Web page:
Lake Gaston celebrates Mardi Gras

Representing Krewe Timbuctu at the Lake Gaston Mardi Gras celebration on Saturday are, from left to right: Robin and Rebecca Vaughn, John and Susan Dement and Tim and Donna Keener.

This past Saturday, at around 11 a.m. six decorated boats along with some 40 people meet at Charles Ledbetter’s dock, and began making their way to The Pointe restaurant and meeting up with three decorated golf carts full of revelers from the Eaton Crossing neighborhood to kick off the fifth annual Lake Gaston Mardi Gras celebration.

This year’s Mardi Gras King is David Hemingway and this year’s queen is Susan Adler.

Hemingway was the first of the Lake Gaston Mardi Gras king to wear a special crown this year that came straight from New Orleans. Former king Monty Irving, part of the Krewe Six Pound, and a New Orleans native, brought the gold and red velvet headpiece back from a Christmas visit just for last weekend's gathering. It will be passed on to future Mardi Gras kings.

"It's an honor to be named king," Hemingway said.

Adler wrote this year’s proclamation that not only greeted all the participants, Krewe Pine Bluff, Krewe Six Pound, Krewe Timbuktu, Krewe North Shore and Krewe Eaton’s Crossing, but also  inviting all the “Kings loyal subjects” to join the celebration of the Great Festival of Mardi-Gras. The proclamation went on to command, all who gather to make merriment and music and “Laissez le bon temps rouler”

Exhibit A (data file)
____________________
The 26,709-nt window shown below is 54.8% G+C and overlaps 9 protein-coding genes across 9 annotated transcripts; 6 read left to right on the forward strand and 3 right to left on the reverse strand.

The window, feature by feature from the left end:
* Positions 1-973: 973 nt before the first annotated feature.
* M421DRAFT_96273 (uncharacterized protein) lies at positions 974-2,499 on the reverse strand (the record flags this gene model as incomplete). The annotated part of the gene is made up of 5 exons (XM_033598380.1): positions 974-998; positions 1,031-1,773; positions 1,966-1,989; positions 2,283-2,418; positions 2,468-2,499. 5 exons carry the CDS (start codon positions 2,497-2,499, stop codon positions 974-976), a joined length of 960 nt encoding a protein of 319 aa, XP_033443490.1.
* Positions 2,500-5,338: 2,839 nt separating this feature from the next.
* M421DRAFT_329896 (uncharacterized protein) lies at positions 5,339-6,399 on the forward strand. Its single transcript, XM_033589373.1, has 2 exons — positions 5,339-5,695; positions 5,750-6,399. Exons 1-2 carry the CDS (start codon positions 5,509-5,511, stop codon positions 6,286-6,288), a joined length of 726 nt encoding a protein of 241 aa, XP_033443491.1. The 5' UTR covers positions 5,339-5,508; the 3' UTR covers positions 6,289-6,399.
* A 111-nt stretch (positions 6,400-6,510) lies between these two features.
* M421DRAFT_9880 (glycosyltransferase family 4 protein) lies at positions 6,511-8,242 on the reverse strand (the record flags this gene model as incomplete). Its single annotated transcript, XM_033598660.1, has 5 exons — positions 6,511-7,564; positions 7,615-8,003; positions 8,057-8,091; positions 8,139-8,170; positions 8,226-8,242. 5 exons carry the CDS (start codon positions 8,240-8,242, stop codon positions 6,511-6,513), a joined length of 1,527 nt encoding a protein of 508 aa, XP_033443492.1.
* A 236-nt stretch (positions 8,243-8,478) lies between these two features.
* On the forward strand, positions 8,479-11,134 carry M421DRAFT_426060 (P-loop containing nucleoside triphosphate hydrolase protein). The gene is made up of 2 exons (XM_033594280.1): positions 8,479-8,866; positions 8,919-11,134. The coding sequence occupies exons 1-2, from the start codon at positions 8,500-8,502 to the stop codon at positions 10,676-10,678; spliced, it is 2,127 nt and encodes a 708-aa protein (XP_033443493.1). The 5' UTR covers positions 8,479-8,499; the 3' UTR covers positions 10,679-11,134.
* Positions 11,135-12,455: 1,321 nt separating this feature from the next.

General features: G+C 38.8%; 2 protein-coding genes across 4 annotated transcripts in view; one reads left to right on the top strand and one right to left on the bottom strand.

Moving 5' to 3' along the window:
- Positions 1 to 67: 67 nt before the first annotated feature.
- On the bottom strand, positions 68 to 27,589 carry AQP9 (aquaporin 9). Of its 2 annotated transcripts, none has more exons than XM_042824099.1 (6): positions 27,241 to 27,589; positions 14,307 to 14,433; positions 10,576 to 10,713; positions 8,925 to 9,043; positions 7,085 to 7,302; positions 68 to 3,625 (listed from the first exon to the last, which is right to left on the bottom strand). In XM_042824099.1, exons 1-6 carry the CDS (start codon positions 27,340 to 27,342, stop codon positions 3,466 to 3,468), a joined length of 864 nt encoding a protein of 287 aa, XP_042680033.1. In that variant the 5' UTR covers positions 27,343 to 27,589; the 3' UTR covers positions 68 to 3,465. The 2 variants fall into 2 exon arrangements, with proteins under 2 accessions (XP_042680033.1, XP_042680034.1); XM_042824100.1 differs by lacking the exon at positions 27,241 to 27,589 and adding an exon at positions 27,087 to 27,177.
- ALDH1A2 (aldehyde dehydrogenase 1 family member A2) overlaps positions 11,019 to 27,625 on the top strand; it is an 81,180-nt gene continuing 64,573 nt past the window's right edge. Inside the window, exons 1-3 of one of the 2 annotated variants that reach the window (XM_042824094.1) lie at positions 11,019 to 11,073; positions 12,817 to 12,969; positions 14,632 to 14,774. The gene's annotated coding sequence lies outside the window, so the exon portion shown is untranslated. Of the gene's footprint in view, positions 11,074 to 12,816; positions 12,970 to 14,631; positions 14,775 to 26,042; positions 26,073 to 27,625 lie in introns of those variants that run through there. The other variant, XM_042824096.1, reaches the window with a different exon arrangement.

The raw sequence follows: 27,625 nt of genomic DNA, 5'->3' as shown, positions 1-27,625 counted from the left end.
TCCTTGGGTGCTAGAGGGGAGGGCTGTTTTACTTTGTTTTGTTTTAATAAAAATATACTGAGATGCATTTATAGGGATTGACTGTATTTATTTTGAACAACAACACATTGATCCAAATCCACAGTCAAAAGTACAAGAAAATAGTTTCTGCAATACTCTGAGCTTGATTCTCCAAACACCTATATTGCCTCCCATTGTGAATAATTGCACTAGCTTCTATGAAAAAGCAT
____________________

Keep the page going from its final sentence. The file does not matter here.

The Mardi Gras king is chosen by all the former kings, so Hemingway was picked to be king last year, and he has already chosen next year’s king who will be Tim Keener and the Queen for next year will be Donna Keener.

Following the festivities at the Pointe, the group gathered at the home of Irving for a Cajun feast featuring gumbo, dirty rice and all the fixin's.

Mardi Gras has a long and interesting history, the origins of Mardi Gras can be traced to medieval Europe, passing through Rome and Venice in the 17th and 18th centuries to the French House of the Bourbons. From here, the traditional revelry of "Boeuf Gras," or fatted calf, followed France to her colonies.

On March 2, 1699, French-Canadian explorer Jean Baptiste Le Moyne Sieur de Bienville arrived at a plot of ground 60 miles directly south of New Orleans, and named it "Pointe du Mardi Gras" when his men realized it was the eve of the festive holiday. Bienville also established "Fort Louis de la Louisiane" (which is now Mobile) in 1702. In 1703, the tiny settlement of Fort Louis de la Mobile celebrated America's very first Mardi Gras.

In 1704, Mobile established a secret society (Masque de la Mobile), similar to those that form our current Mardi Gras krewes. It lasted until 1709. In 1710, the "Boeuf Gras Society" was formed and paraded from 1711 through 1861. The procession was held with a huge bull's head pushed along on wheels by 16 men. Later, they would parade with an actual bull, draped in white and signaling the coming Lenten meat fast. This occurred on Fat Tuesday.